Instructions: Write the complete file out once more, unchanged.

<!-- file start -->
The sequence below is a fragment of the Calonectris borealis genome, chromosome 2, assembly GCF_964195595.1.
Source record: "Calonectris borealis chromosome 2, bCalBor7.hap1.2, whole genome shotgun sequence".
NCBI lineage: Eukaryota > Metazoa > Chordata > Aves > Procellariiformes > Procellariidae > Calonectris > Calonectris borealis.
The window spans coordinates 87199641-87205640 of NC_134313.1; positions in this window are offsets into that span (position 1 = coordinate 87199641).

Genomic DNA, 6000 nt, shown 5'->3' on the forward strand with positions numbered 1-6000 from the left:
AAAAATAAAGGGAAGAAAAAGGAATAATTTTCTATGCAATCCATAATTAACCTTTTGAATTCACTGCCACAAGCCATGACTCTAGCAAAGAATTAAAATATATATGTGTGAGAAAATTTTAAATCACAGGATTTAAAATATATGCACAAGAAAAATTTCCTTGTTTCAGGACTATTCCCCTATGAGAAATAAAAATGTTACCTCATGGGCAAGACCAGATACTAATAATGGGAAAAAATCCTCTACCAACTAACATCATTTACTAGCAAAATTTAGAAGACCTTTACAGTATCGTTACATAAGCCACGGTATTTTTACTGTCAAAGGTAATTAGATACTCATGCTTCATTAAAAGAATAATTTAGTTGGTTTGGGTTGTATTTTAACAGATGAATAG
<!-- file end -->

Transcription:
The sequence below is a fragment of the Calonectris borealis genome, chromosome 2, assembly GCF_964195595.1.
Source record: "Calonectris borealis chromosome 2, bCalBor7.hap1.2, whole genome shotgun sequence".
NCBI lineage: Eukaryota > Metazoa > Chordata > Aves > Procellariiformes > Procellariidae > Calonectris > Calonectris borealis.
The window spans coordinates 87199641-87205640 of NC_134313.1; positions in this window are offsets into that span (position 1 = coordinate 87199641).

Genomic DNA, 6000 nt, shown 5'->3' on the forward strand with positions numbered 1-6000 from the left:
AAAAATAAAGGGAAGAAAAAGGAATAATTTTCTATGCAATCCATAATTAACCTTTTGAATTCACTGCCACAAGCCATGACTCTAGCAAAGAATTAAAATATATATGTGTGAGAAAATTTTAAATCACAGGATTTAAAATATATGCACAAGAAAAATTTCCTTGTTTCAGGACTATTCCCCTATGAGAAATAAAAATGTTACCTCATGGGCAAGACCAGATACTAATAATGGGAAAAAATCCTCTACCAACTAACATCATTTACTAGCAAAATTTAGAAGACCTTTACAGTATCGTTACATAAGCCACGGTATTTTTACTGTCAAAGGTAATTAGATACTCATGCTTCATTAAAAGAATAATTTAGTTGGTTTGGGTTGTATTTTAACAGATGAATAG